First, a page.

Worries about screenplay formatting leave some screenwriters in a panic, terrified that one slip-up could see their precious script chucked in the bin. While most good readers are far more interested in the content of your story than your presentation, getting the basics right helps to make your script a more engaging read.
The basic screenplay format has evolved to help you make your vision clear to the reader and in turn allow a production team to capture that vision on screen. Some rules are pretty hard and fast, while others have a degree of variation and flexibility.
Here are my tips on making script formatting work for you.
Let’s start at the beginning.
1) Front Page / Cover Page
This should contain the project title and your name centred, and your contact details, and/or your agent’s details, in the bottom left corner.
Script Angel Towers
Don’t add photos or images. Keep it simple.
Some screenwriting software has templates; if you’re using these be sure to delete unnecessary elements eg ‘based on, if any’.
Don’t add your WGA registration number, even if you’ve chosen to register it, unless it’s specifically asked for.
For tv scripts, I’d recommend the following layout:
By Hayley McKenzie
2) Page Numbers
Essential. Top right is the most common position but bottom right is also sometimes used.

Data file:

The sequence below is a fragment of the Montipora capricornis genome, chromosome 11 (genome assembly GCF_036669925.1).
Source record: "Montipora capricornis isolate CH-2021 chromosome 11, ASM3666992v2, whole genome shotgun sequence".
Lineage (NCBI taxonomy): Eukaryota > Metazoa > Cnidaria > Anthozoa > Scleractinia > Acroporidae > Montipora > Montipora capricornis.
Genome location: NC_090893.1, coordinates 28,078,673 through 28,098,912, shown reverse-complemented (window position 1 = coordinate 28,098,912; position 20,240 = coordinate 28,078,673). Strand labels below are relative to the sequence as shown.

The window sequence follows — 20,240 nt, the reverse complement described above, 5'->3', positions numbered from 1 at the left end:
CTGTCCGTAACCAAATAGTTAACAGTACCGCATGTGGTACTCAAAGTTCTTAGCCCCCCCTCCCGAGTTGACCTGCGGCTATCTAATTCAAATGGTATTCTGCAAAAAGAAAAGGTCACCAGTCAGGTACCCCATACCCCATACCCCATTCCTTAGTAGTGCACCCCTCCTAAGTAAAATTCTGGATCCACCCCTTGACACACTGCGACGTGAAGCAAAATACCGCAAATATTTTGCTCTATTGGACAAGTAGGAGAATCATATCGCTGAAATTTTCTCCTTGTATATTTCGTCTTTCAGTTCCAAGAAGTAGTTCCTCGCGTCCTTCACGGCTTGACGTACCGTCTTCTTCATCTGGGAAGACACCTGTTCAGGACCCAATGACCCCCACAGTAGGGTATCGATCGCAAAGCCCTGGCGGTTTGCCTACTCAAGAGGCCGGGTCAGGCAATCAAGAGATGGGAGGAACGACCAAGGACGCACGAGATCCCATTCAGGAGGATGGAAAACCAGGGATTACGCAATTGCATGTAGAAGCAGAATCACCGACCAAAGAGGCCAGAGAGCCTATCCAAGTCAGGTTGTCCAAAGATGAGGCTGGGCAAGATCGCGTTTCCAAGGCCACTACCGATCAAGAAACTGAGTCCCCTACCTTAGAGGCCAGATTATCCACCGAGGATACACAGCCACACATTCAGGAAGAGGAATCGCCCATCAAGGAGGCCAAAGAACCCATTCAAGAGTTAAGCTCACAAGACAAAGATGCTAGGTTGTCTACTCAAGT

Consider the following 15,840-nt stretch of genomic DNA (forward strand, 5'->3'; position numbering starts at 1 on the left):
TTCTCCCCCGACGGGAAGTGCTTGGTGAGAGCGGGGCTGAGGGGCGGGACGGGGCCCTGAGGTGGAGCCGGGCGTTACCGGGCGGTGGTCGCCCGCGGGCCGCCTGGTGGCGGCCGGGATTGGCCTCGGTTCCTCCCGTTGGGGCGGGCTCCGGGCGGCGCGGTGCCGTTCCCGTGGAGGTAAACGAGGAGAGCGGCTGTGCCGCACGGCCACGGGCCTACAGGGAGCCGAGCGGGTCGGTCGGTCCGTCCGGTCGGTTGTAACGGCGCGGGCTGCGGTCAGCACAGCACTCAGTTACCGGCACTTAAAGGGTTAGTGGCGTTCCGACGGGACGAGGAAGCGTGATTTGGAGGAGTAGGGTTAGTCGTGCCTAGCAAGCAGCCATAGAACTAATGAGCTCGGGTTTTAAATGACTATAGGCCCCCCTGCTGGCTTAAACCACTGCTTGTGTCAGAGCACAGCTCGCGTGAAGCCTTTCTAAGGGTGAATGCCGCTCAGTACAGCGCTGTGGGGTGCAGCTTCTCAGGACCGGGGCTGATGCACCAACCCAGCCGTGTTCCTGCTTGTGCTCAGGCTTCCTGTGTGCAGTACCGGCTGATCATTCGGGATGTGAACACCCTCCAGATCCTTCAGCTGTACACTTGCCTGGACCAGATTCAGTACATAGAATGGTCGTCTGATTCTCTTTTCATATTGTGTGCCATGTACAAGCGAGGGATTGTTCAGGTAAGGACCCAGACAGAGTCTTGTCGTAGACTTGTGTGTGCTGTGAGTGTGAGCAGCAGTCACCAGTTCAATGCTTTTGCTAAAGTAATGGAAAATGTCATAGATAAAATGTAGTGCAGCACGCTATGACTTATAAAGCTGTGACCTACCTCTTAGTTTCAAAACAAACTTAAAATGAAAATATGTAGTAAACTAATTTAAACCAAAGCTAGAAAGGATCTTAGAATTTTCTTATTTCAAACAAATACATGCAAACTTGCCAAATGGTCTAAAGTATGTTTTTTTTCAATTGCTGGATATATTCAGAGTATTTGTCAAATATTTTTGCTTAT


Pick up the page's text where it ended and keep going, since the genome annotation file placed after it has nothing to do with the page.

3) Scene Headers (aka Sluglines)
This tells us where the scene takes place.
These are always ALL CAPS. Underlining and/or bolding are ok but not necessary – again, the rule of thumb is keep it clean and simple.
It should contain the following information only:
a) Interior or Exterior
Written as INT. or EXT.
b) Location type
Stated as simply as possible.
You don’t need to preface with adjectives, like ‘Pretty Cottage’ or ‘Small Cottage’. You can use the action lines to give more detail if necessary, for example, that it’s pristine or dilapidated.
c) Time of day
You only need to define as either DAY or NIGHT.
EXT. COTTAGE. DAY
Some screenwriting software templates allow for multiple variations eg Dusk or Dawn or Late Afternoon but I wouldn’t recommend unless it’s absolutely essential for the reader’s understanding of the story.
The elements within a scene header are typically separated by a dot:
INT. COTTAGE. DAY
Or you can separate the DAY/NIGHT element with a dash ‘-‘
INT. COTTAGE – DAY
Areas within a location
Dealing with areas within a location, for example rooms within a house, can be done by defining the larger location first, followed by the area within it:
INT. JOANNE’S HOUSE. BEDROOM. DAY
I’ve also seen it done the other way around:
INT. BEDROOM. JOANNE’S HOUSE. DAY
Alternatively, you can merge the two elements to shorten it to:
INT. JOANNE’S BEDROOM. DAY
Whichever version you choose you must stick to that format and make sure every scene header is formatted the same way. Consistency is the key.
Later and Continuous